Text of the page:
I don't know what it says about the world we live in that I was so deeply moved by this simple exchange of humanity between two people on the television, but since viewing this video I've had a hard time getting it out of my head.

How difficult is it to just say "I'm prejudiced"? Very, turns out. I know this from experience because up until I viewed this video my response to the recent discussion of race in our country has been one of two things: I'm not a racist; #BlackLivesMatter.

And while I still believe both of those things to be true, it turns out that I don't get to let myself off of the hook quite that easily. I've added a third response to throw into the ring on this matter: I have prejudice.

I grew up in a tiny town in northern Wisconsin. I call it a tiny town rather than a small town because people who claim they grew up in a small town see the town that I grew up in and think that they've reached the ends of the earth. I had less than 50 in my high school graduating class, and not a single one of them was a person of color. In fact, save for a Jamaican nanny briefly when I was around 10, I didn't even meet a black person until college.

I'm not some prodigal child - I was 18 years old when I first stepped foot on my small, Liberal Arts, college campus. Slightly further south and in a small, rather than tiny, town in Wisconsin, I spent my next four years, save for one semester in Queensland, Australia, at an institute of higher learning that boasted the highest diversity of student body in the country, per capita. That being said, the student population at the time hung somewhere around 4,000.

So, what is my point in telling you all of this? For 18 years, that only information that I had about people of any race different than mine was from the media - TV, newspaper, the occasional magazine. I distinctly remember getting internet in the sixth grade, but even then it was mostly used for playing games and illegally downloading music (sorry).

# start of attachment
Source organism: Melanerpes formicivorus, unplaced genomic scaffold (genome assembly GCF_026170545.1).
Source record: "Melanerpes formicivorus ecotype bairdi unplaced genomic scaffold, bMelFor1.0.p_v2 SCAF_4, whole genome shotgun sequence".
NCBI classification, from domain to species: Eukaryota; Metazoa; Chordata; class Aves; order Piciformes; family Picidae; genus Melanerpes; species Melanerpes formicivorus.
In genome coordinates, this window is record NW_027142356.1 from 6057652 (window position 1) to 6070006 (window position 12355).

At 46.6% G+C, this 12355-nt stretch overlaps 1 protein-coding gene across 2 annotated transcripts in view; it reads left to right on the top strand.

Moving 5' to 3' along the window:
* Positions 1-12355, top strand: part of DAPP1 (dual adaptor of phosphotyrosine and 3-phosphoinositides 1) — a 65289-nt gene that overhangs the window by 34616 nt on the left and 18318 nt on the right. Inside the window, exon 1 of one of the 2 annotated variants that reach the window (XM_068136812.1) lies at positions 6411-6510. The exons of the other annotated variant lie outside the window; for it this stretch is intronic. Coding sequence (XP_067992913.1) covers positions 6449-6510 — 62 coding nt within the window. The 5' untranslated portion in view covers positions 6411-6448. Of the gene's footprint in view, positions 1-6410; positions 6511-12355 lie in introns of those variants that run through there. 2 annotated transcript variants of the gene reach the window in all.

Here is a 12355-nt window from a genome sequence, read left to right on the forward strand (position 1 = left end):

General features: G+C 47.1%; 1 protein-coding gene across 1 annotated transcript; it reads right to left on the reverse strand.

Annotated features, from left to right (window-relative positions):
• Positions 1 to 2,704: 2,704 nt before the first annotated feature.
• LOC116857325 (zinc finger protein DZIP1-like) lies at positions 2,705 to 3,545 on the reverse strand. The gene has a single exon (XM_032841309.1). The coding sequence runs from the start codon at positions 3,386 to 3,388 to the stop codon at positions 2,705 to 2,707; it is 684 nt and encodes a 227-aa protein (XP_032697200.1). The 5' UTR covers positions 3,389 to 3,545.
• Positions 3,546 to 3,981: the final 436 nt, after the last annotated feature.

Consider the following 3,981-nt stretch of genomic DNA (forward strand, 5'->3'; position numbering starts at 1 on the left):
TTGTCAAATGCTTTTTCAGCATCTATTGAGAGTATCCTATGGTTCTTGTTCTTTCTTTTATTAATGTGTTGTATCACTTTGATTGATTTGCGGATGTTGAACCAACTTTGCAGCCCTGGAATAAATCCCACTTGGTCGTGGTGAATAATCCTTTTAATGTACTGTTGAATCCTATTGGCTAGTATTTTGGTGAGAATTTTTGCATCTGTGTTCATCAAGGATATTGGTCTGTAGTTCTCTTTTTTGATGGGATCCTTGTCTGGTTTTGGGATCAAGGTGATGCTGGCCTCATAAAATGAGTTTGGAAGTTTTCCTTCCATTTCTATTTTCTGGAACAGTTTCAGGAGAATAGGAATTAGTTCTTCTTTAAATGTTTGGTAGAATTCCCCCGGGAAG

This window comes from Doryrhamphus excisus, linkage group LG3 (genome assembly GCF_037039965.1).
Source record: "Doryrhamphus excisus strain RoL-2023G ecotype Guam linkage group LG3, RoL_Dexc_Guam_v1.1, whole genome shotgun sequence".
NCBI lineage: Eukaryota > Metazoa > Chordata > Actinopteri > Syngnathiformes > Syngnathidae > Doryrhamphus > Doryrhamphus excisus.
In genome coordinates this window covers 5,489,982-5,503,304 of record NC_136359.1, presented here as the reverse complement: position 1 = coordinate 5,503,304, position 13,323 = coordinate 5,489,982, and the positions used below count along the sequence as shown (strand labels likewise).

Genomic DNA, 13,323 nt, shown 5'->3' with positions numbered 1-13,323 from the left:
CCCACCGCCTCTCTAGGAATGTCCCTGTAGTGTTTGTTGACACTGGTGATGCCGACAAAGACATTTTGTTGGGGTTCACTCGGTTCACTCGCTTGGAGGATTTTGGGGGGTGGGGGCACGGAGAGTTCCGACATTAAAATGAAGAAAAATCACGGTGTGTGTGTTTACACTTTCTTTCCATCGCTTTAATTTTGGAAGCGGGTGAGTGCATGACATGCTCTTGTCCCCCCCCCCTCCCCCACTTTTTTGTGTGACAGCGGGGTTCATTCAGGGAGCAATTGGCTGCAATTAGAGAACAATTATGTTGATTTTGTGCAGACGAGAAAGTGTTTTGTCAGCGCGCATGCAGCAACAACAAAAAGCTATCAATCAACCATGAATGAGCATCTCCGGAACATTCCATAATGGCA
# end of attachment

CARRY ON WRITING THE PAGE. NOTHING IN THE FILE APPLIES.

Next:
You may also remember hearing recently that the worst place in the U.S. to be black is Wisconsin. The 90's and early 2000's were not any different, so suffice to say, the information that I was consuming was not of a positive nature.

I don't say this to shame or blame anyone or anything, it's just the factual nature of my existence. I have 18 years of conditioning to overcome, and while I think up until this point I've just assumed that the path I've chosen to take over the last 10 years has washed me clean, that is surely not the case. It's not that easy, and to claim any differently is to do an injustice not only to yourself but to everyone else who is effected by the choices and actions that you make (everyone).

To not actively be a racist is surely important, and honestly embarrassing in 2016 that I even have to say that, but it's not enough. To deny that we have prejudice - whether it be toward someone of a different race, religion, or zip code - is to deny that we have any room to grow, or anything else left to learn.

I'm proud to be closing in on my first year as a resident of one of the most diverse cities in the country. I've learned a lot about myself this year, and that is only because of the opportunities I have had to learn from others.

Get to know black families. Turn off the news. Join an interracial organization. Know your history, and the history of African-Americans. Foster conversation.

"This fear and set of ideas that we only get from the worst possible news - it's tearing us a part. And we know that in order to be the people of a nation that is united - we have to foster relationships." - Heather McGhee

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